Quote of the Day:
Who would have guessed that when America cleaved, the left would get the National Football League and the right would get uncontested custody of science?
–Heather Heying, former biology professor at Evergreen State College
One of the rallying cries of the progressives is that conservatives are ill-educated troglodytes who hate science. But Heather Heying, a former biology professor at Evergreen State College (why she is former is recounted here) says, no, it is progressives who have a problem with science.
Heying says in a column in the Wall Street Journal that when students shout down speakers with whom they do not agree, they are hardly manifesting a scientific attitude of inquiry. She writes:
What may not be obvious from outside academia is that this revolution is an attack on Enlightenment values: reason, inquiry and dissent. Extremists on the left are going after science. Why? Because science seeks truth, and truth isn’t always convenient.
The left has long pointed to deniers of climate change and evolution to demonstrate that over here, science is a core value. But increasingly, that’s patently not true.
Campuses, far from engaging in a scientific attitude of openess tothe truth, have become closed-minded and intolerant, Heying writes:
The battle on our campuses—and ever more, in K-12 schools, in cubicles and in meetings, and on the streets—is being framed as a battle for equity, but that’s a false front. True, there are real grievances. Gaps between populations exist, for historical and modern reasons that are neither honorable nor acceptable, and they must be addressed. But what is going on at institutions across the country is—yes—a culture war between science and postmodernism. The extreme left has embraced a facile fiction.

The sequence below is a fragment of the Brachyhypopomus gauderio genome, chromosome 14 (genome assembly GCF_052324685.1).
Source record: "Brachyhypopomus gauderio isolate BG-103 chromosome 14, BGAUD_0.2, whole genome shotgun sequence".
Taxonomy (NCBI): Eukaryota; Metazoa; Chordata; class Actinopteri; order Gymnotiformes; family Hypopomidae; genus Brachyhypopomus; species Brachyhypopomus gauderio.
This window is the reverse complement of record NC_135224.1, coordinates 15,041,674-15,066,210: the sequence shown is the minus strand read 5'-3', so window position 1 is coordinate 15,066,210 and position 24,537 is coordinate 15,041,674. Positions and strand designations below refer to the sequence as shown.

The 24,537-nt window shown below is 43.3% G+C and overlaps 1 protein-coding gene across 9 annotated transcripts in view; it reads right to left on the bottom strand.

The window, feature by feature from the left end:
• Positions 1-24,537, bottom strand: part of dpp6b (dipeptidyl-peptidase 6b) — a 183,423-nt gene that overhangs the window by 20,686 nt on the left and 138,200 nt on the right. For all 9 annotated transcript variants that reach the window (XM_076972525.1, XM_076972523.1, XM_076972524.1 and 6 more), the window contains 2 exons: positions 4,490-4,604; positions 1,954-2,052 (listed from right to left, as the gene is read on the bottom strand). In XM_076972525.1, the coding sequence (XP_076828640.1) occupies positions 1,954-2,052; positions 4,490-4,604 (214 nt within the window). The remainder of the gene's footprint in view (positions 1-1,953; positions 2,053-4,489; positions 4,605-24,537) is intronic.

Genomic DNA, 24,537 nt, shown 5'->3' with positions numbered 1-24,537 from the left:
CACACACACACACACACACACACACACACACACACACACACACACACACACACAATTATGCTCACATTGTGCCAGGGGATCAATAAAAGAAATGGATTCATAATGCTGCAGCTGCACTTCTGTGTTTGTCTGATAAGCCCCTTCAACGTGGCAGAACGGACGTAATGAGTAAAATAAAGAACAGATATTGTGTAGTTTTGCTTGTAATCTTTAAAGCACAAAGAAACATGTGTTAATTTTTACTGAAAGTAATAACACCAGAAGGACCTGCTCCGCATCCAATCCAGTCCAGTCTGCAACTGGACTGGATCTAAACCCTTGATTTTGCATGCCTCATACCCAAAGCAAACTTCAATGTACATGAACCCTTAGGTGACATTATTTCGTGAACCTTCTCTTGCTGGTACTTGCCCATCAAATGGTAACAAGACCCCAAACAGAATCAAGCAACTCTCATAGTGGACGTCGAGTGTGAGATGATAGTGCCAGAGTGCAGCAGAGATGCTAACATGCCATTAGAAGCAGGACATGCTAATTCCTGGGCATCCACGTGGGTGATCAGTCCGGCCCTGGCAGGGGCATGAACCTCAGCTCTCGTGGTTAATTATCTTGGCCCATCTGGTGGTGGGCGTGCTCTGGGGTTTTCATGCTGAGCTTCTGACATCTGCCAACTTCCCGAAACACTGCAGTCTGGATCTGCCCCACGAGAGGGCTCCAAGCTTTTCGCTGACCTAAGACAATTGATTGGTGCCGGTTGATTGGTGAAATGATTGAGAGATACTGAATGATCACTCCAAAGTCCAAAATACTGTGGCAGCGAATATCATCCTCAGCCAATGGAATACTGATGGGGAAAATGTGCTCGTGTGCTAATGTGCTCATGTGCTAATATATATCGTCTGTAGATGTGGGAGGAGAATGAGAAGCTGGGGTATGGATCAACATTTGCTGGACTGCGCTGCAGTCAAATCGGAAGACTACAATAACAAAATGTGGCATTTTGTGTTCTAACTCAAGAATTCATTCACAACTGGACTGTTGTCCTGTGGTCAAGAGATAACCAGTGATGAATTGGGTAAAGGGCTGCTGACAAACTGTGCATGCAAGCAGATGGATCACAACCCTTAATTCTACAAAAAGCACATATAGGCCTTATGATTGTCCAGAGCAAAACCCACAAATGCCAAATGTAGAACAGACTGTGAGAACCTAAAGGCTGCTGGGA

Postmodernism, and specifically its offspring, critical race theory, have abandoned rigor and replaced it with “lived experience” as the primary source of knowledge. Little credence is given to the idea of objective reality. Science has long understood that observation can never be perfectly objective, but it also provides the ultimate tool kit with which to distinguish signal from noise—and from bias. Scientists generate complete lists of alternative hypotheses, with testable predictions, and we try to falsify our own cherished ideas.
Science is imperfect: It is slow and methodical, and it makes errors. But it does work. We have microchips, airplanes and streetlights to show for it.
But it may be that the campus is on the verge of admitting that students today don't care so much about science, after all:
In a meeting with administrators at Evergreen last May, protesters called, on camera, for college president George Bridges to target STEM faculty in particular for “antibias” training, on the theory that scientists are particularly prone to racism. That’s obvious to them because scientists persist in using terms like “genetic” and “phenotype” when discussing humans. Mr. Bridges offers: “[What] we are working towards is, bring ’em in, train ’em, and if they don’t get it, sanction them.”
Read the entire piece.